Although it may sound like an unconventional idea, treating rheumatoid arthritis (RA) is similar to winning a civil war: It requires strategic planning, intelligence, and state-of-the-art fighting power.  The story of RA treatment is separated into two parts.  The first is like traditional civil war weapons and the second part is like the 21st century Star Wars assassins, message interruption, and anti-missile warfare.  When the inflammatory process advances, chemical mediators released from immune cells can damage cartilage, bones, and ligaments, causing joints to become deformed and functionally impaired.

Over the years, many studies have demonstrated that methotrexate (MTX), hydroxycholoroquine (Plaquenil) leflunomide (Arava) and sulfasalazine (Azulfidine) are effective in the treatment of RA.  These drugs affect the activity of RA to a greater extent than non-steroidal anti-inflammatory drugs (NSAIDs).  These drugs appear to modify the immune system in a way that helps slowdown the inflammatory process.  Therefore, this group of drugs is called disease-modified anti-rheumatic drugs (DMARDs).

The strategic plan in treating RA has changed from a conventional treatment of using NSAIDs and corticosteroids to control symptoms, to a more disease-modifying process by adding DMARDs to the preceding to alter the inflammatory process and prevent joint damage.  This is one of the milestones in the treatment of RA.  Since the mid-1980s, MTX has become the more popular treatment for RA because of its effectiveness and ability to work more rapidly than other DMARDs.  Not only is MTX used to treat RA, but it can also be used to treat some forms of cancer.  However, the dose, side effects and administration are quite different when treating arthritis versus cancer.   The combination of MTX with other DMARDs is even more effective than MTX alone.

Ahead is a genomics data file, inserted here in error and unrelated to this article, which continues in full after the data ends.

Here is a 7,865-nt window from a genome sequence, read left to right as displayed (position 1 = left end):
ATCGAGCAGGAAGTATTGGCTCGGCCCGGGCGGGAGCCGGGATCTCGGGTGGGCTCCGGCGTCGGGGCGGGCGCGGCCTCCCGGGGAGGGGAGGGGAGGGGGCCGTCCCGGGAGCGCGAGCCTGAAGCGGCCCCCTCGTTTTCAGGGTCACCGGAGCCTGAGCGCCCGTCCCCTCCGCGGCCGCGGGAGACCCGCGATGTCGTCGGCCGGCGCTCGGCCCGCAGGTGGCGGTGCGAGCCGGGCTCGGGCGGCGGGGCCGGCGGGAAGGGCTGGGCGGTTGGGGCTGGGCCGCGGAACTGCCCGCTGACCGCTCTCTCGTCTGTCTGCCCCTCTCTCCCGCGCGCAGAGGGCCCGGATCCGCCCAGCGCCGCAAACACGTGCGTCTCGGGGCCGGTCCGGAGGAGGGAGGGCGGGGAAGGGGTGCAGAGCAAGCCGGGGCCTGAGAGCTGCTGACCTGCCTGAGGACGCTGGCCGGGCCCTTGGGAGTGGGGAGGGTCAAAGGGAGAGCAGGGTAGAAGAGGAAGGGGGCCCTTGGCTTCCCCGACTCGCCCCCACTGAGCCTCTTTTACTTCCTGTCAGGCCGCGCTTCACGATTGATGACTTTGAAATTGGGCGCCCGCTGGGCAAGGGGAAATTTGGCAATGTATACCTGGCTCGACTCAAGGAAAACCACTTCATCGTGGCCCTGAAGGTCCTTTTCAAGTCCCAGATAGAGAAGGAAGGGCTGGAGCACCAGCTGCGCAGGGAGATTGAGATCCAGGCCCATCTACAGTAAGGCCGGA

Since DMARDs often take weeks to months to work, trying them requires patience, commitment, and time.  Once symptoms have subsided, a patient may have to stay on DMARDs for a long period of time, though the prescribed dosage may decrease.  While side effects can result from the use of DMARDs, frequent laboratory monitoring will largely keep side effects from occurring.

Despite the powerfulness of DMARDs, only fifty to sixty percent of patients adequately respond to treatment.  Even though the progression of joint damage may slow, the results are still unsatisfactory.  DMARDs may temporarily win battles, but cannot win the war.  In the past decade, scientists have worked extremely hard to further understand the immune system and to develop new weapons to win this civil war.  Stay tuned for the Star Wars-like weaponry advancements.